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Production of Mini halted as BMW workers walk out over pensions

Production of the Mini at Cowley has been halted because of a 24-hour strike by BMW workers in a dispute over pensions.

Mini and BMW engine production at Hams Hall in the West Midlands and the building of parts for the Mini at Swindon have also stopped for the day.

The walkout is the first in a series of eight 24 stoppages by members of Unite hitting BMW's UK plants over the next five weeks, including the Rolls-Royce site in Goodwood, where workers plan to take action for the first time on May 5.

Picket lines were mounted at the plants affected by Wednesday's industrial action.

Unite assistant general secretary Tony Burke said: "Today's solidly-supported strike should serve as a wake-up call to BMW's bosses and underlines the determination of Unite members to defend their hard-earned pensions.

"BMW workers are deeply alarmed by the company's plans which could see some of them lose up to £160,000 in retirement income.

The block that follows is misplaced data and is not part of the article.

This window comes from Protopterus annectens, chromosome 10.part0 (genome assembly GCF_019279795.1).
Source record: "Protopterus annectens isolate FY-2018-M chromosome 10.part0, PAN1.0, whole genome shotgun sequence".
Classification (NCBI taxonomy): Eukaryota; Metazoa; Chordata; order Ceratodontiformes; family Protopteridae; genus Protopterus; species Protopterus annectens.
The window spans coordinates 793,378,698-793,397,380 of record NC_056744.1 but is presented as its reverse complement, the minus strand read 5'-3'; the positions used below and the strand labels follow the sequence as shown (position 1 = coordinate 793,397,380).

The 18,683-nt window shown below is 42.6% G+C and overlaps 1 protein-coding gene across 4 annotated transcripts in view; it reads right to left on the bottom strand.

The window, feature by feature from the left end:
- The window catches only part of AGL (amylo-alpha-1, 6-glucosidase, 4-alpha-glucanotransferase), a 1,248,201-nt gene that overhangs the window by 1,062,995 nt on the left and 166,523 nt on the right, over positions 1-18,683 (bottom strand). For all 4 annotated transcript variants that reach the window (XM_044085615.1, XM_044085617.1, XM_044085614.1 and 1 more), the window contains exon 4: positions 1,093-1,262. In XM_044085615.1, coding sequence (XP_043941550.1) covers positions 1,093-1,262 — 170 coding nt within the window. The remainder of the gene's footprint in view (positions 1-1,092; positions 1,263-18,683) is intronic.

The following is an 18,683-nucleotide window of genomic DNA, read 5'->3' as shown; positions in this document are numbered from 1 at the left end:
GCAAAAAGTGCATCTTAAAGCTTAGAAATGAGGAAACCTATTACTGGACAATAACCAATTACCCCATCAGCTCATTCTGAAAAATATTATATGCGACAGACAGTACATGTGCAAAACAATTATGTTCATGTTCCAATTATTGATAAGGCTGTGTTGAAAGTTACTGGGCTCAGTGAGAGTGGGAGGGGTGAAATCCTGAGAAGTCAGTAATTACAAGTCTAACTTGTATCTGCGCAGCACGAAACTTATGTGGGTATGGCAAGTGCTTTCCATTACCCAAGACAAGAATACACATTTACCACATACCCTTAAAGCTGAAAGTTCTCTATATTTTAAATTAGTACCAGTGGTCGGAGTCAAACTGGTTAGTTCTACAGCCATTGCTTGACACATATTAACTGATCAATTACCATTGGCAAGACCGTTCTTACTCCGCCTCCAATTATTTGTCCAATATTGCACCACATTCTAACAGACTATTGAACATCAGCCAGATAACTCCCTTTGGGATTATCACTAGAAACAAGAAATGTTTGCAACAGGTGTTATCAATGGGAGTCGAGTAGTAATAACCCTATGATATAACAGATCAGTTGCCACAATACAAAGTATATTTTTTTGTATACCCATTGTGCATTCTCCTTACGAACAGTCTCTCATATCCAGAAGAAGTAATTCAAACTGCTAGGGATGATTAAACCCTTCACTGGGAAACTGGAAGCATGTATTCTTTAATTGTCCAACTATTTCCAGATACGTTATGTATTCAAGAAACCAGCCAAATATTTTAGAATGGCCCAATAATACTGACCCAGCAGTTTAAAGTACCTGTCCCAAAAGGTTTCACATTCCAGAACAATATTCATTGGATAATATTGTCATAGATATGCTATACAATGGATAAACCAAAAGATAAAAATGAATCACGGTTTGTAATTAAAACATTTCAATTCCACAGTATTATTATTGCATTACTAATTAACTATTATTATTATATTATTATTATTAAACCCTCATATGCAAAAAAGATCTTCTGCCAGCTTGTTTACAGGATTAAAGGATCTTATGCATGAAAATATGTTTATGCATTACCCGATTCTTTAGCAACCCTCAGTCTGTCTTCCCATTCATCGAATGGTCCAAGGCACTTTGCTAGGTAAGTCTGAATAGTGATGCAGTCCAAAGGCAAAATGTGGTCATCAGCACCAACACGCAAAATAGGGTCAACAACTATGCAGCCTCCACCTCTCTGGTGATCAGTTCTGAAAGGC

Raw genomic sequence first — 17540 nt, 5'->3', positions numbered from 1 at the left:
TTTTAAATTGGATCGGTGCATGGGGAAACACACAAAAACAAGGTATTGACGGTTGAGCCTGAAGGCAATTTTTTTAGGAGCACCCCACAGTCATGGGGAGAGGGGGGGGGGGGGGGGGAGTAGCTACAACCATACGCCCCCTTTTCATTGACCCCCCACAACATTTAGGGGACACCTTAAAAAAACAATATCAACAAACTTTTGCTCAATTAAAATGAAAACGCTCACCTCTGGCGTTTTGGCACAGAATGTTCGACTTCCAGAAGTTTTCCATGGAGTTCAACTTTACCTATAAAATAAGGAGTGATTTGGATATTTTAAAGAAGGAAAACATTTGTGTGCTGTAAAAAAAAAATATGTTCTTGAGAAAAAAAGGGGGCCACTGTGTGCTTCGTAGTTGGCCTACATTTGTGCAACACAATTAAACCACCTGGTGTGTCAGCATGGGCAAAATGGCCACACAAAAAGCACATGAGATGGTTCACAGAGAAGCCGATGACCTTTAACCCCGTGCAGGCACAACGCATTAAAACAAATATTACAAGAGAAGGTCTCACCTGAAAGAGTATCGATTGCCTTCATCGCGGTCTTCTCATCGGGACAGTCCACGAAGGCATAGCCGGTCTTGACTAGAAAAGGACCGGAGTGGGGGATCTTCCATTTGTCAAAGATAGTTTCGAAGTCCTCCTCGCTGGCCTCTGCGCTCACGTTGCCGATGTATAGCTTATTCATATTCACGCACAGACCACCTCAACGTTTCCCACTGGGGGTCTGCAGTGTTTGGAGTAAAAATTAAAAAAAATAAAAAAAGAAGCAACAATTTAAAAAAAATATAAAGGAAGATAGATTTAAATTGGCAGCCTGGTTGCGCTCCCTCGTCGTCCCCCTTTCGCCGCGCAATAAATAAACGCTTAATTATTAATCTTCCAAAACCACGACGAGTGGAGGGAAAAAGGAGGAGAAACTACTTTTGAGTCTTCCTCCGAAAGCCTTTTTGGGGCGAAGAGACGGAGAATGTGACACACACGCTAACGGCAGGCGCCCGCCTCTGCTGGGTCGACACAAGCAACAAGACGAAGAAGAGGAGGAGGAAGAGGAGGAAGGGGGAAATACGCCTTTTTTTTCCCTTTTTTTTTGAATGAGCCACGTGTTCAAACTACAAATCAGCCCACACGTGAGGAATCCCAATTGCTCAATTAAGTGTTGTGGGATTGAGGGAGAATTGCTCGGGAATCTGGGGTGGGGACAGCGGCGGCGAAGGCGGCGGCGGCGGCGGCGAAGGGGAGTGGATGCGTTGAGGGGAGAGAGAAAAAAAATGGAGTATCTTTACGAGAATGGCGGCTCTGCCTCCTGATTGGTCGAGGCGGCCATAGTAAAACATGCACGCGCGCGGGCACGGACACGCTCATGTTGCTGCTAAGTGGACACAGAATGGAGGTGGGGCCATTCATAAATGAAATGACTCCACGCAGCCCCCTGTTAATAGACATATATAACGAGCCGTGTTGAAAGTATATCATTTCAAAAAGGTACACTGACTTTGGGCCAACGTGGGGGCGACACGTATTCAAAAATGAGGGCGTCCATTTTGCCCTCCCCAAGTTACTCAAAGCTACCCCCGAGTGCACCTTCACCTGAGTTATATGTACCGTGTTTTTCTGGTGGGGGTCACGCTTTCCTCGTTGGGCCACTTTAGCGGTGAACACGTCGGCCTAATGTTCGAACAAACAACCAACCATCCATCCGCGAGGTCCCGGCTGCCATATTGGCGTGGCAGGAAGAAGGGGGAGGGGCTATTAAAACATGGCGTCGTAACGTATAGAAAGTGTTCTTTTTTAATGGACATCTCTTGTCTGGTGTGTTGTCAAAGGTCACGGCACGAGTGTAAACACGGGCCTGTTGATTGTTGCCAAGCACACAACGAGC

"BMW bosses need to get their heads out of the sand and recognise this is no way to treat a workforce, which has helped deliver record profits and record sales of the Mini and Rolls-Royce motor cars.

"We would urge BMW's bosses to listen to its world-class workforce, drop its deadline for the pension scheme's closure and negotiate a settlement which is for the business and the workforce.

"Otherwise the alternative will be more industrial action over the coming weeks and continuing disruption to production."

A BMW spokesman said: "We regret the decision by Unite to stage industrial action and are hopeful that the union's representatives will return to the negotiating table.

"We have been in meaningful discussions with Unite since September of last year and have put forward a number of options to help staff transition to the proposed new pension scheme arrangements.

"Like many businesses, we know that the costs and risks associated with defined benefit pension schemes makes them unsustainable and unaffordable in the long term.

"The reason we are proposing changes now is so we can protect existing and future pensions for all our staff and ensure the long-term competitiveness of our UK manufacturing operations.

"Our door remains firmly open to further talks with Unite to find a resolution that is mutually acceptable to both sides."

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